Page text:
The dinner came weeks after White House aides floated the idea of inviting the former investment banker to sit with Trump in person to allay his concerns.
The Fed’s statement following the dinner said Powell conveyed to the President the same message he offered to the public following the central bank’s first meeting in 2019, and that he did not discuss what he expects the Fed to do next in setting future interest rates.
Since the end of last year, Powell has signaled the Fed plans to slow down future rate hikes amid mounting economic uncertainties, and has categorically denied he is caving to any political pressure from the Trump administration – a point he restated on Tuesday, saying those decisions are “non-political.”
“I’m very comfortable and very confident that is exactly what the Fed is going to do,” Powell said.
In a final word at the hearing, the chairman stood by the Fed’s current strategy of being “patient” as it watches how the impact of ongoing trade negotiations, a slowdown of growth in China and the United Kingdom’s exit from the European Union will have on the broader economy.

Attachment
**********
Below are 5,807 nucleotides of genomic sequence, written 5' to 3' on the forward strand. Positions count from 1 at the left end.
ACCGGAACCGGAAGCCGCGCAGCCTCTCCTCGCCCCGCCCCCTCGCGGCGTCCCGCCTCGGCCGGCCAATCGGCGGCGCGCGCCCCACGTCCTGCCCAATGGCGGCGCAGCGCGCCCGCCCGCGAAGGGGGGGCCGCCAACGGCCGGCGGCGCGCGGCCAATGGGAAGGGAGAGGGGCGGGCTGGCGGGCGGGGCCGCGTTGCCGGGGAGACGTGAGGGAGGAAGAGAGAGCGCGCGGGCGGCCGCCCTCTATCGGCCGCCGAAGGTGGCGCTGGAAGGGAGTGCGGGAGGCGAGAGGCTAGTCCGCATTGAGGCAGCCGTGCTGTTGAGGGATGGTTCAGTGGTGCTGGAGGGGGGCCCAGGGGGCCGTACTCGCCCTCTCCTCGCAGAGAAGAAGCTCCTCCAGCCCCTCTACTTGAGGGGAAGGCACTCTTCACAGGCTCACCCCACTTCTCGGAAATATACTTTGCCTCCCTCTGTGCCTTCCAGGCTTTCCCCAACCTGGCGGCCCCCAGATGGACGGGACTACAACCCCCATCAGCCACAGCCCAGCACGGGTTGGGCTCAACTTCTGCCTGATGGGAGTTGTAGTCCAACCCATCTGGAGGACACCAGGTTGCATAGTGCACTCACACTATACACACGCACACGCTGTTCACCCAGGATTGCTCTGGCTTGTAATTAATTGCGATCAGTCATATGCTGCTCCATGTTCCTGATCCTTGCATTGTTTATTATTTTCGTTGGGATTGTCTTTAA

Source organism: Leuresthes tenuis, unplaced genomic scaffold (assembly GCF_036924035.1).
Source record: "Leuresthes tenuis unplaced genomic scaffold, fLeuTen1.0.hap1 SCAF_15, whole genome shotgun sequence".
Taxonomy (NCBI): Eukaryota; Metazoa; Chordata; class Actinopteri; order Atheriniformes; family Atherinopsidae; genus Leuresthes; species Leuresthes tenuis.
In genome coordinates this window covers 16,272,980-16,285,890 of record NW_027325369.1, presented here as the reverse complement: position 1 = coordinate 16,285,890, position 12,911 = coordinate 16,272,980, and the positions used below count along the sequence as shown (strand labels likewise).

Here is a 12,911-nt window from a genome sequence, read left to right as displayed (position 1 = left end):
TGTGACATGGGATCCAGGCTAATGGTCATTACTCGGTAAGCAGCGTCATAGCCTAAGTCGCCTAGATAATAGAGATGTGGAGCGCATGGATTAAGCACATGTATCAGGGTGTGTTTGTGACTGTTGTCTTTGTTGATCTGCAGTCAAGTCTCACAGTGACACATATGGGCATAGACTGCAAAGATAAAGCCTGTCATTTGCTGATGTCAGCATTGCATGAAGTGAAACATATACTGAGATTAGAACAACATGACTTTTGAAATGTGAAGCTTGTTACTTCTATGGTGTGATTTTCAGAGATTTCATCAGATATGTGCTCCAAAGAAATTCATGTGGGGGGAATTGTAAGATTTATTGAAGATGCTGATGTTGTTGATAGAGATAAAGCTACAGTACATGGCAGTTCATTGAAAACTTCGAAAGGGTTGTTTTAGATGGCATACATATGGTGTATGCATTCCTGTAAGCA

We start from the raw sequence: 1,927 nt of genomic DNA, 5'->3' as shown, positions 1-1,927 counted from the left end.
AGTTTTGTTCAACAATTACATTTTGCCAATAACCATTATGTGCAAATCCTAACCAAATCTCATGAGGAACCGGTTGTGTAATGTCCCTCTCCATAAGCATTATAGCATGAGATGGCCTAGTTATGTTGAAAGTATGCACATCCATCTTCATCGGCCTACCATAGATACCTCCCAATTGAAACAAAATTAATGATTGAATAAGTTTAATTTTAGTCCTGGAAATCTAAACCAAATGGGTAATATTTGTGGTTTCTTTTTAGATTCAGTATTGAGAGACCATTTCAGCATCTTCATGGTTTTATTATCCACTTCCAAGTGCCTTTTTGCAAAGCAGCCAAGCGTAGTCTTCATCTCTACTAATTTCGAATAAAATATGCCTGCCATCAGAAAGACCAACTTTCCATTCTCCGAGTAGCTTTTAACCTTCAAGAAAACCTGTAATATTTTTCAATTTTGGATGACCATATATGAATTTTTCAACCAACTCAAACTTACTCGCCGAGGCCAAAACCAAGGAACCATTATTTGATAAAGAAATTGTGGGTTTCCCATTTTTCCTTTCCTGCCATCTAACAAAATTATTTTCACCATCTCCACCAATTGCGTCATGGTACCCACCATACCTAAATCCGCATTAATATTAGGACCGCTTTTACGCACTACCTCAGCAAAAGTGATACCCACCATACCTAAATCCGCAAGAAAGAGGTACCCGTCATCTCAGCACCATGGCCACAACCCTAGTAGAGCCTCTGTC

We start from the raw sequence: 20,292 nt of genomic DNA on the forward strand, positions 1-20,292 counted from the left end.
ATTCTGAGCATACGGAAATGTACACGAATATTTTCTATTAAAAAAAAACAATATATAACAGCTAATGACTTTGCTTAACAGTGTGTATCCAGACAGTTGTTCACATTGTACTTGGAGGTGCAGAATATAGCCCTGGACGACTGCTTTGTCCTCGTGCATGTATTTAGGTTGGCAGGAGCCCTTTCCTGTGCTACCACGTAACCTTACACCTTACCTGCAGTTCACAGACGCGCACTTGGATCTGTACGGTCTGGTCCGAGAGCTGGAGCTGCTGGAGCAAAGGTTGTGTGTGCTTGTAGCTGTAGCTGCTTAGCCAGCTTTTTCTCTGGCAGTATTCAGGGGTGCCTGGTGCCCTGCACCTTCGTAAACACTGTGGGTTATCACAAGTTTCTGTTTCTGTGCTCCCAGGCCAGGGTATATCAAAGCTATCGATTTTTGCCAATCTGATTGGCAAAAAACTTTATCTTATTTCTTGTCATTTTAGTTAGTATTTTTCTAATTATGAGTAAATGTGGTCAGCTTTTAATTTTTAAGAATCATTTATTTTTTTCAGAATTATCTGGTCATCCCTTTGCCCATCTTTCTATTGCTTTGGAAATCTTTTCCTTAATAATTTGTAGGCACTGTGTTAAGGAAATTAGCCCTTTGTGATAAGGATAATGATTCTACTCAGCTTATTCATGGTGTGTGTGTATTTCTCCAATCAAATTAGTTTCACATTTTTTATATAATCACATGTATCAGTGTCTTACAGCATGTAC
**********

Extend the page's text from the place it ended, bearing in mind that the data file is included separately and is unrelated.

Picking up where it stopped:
“When I say, ‘We’re going to be patient’,” Powell said, “what that really means is we’re in no rush to make a judgment about changes in policy. We’re going to allow the situation to evolve, and also the balance of risks, and allow the data to come in. And I think we’re in a very good place to do that.”
In January, central bankers unanimously agreed at their first meeting to keep the federal funds rate, which influences the cost of mortgages, credit cards and other borrowing, at a range of 2.25% to 2.5%. Some policymakers went so far as to suggest pausing future hikes altogether.
While the Fed chairman offered a rosy picture of the health of the US economy, he did warn of the dangers of a ballooning federal debt that notched its highest level ever, standing at $22 trillion earlier this month.
“It is widely agreed that federal government debt is on an unsustainable path,” he said. “The idea that deficits don’t matter for countries that can borrow in their own currencies is just wrong.”
When asked about the necessity to raise the debt ceiling ahead of a Friday deadline, Powell said it would be unfathomable for the US government to cross that “bright line” and not pay its IOUs.
“It would be a very big deal not to pay all of our bills when it’s due,” Powell said.
The bipartisan Congressional Budget Office said Tuesday that if the Congress fails to raise the debt ceiling by Friday, the Treasury Department may only be able to keep the government running through September. Until then, Mnuchin would have to exert so-called “extraordinary measures” to keep paying America’s bills.
Powell said a default is “beyond even consideration.”
“We’ve never passed that point – that’s a bright line,” said Powell. “And I hope we never do pass it.”